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Posted by rprindle | Fire and Rescue, News
Thursday, May 28th, 2015 3:05 pm

NVFC Launches Volunteer Recruitment Portal for Fire Departments to Combat Declining Volunteerism

The National Volunteer Fire Council (NVFC) has launched the department portal component of its new Make Me a Firefighter volunteer recruitment campaign. Departments can now sign up at http://portal.nvfc.org to join the campaign and showcase their volunteer opportunities.

Volunteer firefighters make up 69 percent of the nation’s fire service, yet the number of volunteers has declined by about 12 percent since 1984. At the same time, call volume has nearly tripled. In addition, the average age of the volunteer fire service is increasing as departments are finding it difficult to reach millennials – those within the 18-34 age range.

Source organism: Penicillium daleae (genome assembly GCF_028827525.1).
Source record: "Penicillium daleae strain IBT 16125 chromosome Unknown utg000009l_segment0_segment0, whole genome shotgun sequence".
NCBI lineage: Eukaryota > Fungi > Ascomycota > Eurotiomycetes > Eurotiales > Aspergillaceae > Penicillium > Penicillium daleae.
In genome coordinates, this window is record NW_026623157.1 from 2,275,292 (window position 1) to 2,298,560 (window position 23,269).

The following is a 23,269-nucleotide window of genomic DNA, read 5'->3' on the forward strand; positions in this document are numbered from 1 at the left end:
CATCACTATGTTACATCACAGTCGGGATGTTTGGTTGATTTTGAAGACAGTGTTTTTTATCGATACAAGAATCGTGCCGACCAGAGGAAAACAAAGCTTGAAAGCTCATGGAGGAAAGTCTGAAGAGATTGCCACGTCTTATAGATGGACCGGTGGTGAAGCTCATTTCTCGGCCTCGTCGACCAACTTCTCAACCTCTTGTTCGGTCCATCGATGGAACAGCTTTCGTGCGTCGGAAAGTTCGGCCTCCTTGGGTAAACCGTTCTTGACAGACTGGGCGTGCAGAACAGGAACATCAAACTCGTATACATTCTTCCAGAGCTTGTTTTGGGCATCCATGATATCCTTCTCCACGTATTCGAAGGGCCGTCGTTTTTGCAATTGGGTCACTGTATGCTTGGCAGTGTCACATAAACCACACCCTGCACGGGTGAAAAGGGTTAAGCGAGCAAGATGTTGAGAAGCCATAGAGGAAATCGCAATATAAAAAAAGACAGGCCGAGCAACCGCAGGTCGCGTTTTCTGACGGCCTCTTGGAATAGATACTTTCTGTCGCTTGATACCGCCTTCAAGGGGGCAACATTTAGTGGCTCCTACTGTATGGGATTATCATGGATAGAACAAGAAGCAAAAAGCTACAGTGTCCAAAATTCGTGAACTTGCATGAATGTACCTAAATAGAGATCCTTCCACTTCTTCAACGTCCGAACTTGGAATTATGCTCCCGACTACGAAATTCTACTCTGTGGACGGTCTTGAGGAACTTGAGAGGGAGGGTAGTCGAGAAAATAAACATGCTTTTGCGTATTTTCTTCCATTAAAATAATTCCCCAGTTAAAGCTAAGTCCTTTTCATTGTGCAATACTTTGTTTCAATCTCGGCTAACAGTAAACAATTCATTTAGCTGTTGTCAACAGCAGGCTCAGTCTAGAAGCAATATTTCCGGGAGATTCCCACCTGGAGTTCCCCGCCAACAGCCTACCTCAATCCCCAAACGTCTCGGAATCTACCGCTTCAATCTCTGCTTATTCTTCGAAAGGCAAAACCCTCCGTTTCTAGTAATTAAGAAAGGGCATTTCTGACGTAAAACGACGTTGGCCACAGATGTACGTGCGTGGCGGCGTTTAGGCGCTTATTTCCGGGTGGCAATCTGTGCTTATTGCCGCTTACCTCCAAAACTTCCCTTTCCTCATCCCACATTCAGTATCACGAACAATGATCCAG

To help departments counter these trends and increase the number of volunteers, the NVFC was awarded a SAFER grant from FEMA to conduct a nationwide recruitment campaign. The first component of the Make Me a Firefighter campaign consists of a department portal where volunteer and combination fire departments can register for the campaign and post their volunteer opportunities. Starting August 1, the NVFC will launch a public web site allowing potential volunteers to search for opportunities and connect with their local department. Department resources including customizable recruitment materials, training, and tools to help department reach target audiences will also be available this summer.